Four Ways to Slay Stigma

Stigma is a bizarre phenomenon if you really think about it. It survives despite being counterproductive — even counter-evolutionary. It exists for no reason other than our propensity to be outsmarted by our egos which urge us to be more invested in others’ naive (at best), even hateful bias, than in our own well being.

An example: As grownups, we get to make our own choices. We get to decide if we want to eat ice cream before dinner, play hooky from work…if we’d like to have sex. However, when it comes time to take a concrete step toward practicing safe sex, say, going to the store to buy condoms, many of us (if not most), freak out! We don’t want people at the drug store to see us perusing the “family planning” section. Logically, we know that buying condoms is a healthy and responsible thing to do. We know that to do so is to make an effort to take care of ourselves and our partners. And yet, we can find ourselves subscribing to stigma around sex…stigma that evokes shame and decrees that sex — even safe, consensual, grown-up sex — is bad. And the thing with shame is that it hijacks our logic, compelling us to do things we don’t want to. Like, avoid condom buying and instead engage in risky sex. That’s just silly.

The same thing plays out far too often when faced with challenges related to our mental health. Rather than prioritize taking good care of ourselves, we make up a great big (usually senseless) story that’s driven by ignorant stigma that demands that to seek mental health support is to “look crazy.” So, we forgo the investment in ourselves that is mental health treatment and in doing so compromise our capacity to achieve our highest potential. That’s pretty ridiculous, right? I mean, we don’t blink at the idea of going to see a personal trainer to improve our physical fitness, so why all the weirdness about strengthening our emotional muscle?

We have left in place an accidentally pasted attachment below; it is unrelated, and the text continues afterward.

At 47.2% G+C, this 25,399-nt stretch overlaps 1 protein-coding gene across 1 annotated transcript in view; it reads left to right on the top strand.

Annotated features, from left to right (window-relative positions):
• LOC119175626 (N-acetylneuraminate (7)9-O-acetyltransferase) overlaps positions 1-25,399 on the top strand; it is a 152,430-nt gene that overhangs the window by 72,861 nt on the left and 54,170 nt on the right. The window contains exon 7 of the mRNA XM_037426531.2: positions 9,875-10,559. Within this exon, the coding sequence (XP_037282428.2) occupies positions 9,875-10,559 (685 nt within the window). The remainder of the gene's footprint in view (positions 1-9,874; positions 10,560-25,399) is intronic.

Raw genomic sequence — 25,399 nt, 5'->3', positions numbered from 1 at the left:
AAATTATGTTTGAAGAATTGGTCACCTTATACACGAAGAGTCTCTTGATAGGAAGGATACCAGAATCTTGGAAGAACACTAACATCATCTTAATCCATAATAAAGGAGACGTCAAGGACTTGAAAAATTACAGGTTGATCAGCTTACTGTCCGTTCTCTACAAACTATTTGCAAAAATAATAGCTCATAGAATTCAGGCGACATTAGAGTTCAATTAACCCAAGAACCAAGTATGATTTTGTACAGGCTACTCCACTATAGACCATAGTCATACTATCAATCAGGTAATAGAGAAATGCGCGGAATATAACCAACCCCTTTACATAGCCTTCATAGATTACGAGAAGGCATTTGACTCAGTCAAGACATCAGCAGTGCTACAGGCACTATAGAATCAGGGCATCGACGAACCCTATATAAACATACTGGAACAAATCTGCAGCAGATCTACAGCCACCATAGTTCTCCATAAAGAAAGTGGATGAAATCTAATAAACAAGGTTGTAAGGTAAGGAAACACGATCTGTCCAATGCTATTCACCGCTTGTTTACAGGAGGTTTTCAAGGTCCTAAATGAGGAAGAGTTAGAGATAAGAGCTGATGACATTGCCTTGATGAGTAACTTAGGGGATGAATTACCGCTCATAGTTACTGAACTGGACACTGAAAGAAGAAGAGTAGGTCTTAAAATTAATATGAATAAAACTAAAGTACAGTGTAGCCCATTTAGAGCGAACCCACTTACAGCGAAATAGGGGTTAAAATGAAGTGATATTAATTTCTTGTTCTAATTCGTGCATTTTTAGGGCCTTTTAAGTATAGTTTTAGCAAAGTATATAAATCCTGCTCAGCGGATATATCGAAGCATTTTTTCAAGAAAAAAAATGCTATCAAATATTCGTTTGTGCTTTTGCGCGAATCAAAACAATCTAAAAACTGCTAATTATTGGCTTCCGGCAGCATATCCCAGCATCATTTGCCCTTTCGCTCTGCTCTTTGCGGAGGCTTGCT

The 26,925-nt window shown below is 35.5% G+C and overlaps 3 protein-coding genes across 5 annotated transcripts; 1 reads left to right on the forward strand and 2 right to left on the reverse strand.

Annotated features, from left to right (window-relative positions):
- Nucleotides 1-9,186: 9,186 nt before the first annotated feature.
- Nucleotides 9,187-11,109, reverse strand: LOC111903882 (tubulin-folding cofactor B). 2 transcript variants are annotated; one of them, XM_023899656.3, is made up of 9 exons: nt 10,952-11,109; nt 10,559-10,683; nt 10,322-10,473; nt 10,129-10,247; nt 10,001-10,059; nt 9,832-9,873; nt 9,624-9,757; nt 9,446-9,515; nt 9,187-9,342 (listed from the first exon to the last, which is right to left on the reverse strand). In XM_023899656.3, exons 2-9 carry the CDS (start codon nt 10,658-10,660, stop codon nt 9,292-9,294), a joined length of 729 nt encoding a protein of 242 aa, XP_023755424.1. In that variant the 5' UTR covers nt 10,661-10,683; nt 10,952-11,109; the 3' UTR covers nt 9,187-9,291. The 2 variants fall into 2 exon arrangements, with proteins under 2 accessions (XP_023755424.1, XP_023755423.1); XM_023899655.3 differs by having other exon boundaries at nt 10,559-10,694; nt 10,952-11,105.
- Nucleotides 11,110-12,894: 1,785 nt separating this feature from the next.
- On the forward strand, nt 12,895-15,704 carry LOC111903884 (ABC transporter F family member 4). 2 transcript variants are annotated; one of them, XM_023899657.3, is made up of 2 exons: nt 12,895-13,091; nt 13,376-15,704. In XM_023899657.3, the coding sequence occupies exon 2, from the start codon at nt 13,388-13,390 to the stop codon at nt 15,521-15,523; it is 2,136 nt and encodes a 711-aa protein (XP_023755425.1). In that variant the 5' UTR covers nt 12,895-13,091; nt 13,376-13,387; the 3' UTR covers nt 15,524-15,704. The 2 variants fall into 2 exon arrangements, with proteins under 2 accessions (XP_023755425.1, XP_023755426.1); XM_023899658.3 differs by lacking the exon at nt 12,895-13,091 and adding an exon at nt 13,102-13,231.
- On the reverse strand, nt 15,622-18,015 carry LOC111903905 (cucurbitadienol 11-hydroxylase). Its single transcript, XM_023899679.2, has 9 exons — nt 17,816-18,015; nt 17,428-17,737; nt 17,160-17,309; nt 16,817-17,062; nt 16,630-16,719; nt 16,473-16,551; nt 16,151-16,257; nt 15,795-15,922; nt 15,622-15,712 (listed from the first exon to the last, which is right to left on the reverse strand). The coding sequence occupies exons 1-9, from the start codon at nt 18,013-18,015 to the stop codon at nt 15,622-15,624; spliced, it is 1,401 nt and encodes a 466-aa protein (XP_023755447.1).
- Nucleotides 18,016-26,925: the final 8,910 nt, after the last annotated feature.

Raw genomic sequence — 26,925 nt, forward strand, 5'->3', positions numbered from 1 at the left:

In short — Stigma. Is. Stupid. — so, why not do something about it?

Here are some ways to take better care of you…and in doing so, help to slay stigma:

1. Educate yourself (and maybe even share some truth with others). Every year, 20% of American adults are diagnosed with a mental illness and almost half of American adults will experience an episode of mental illness in their life time. Facts like these can be powerful in helping to normalize the experience of mental illness.

2. Practice asking for help. We often have the idea that asking for help is a sign of weakness. However, the reality is that the strongest people have no doubt that they can do things on their own — and they know they don’t need to. You can practice small like by asking for help opening the door when your hands are full. Then work up to asking for some comfort when you’re feeling down. This practice not only helps you prepare to ask for more serious help, it also sets an example for others that it’s okay for them to ask too.

3. Access incredible resources that pull from stories of real people like those found in ANXY, any of David Sadaris’ essays, and the work of Brené Brown. The brave tales found in these works help one to realize that while the experience of mental illness is difficult, it’s not bad. In fact, it just may be one of the magic ingredients in your charm, your wit…your magic.

4. Share your story. Share your story with those who deserve to hear it. Create art that tells of the places you have been and what you have overcome. And teach those you love to do the same. The act of owning all of who you truly are creates emotional space within the self and initiates you into the club of the Stigma Slayers!

About The Author

Coley Williams is the Co-Founder and Chief Medical Officer of Level Therapy. She is also a Licensed Marriage and Family Therapist and practices psychotherapy in California. You can connect with her on LinkedIn.

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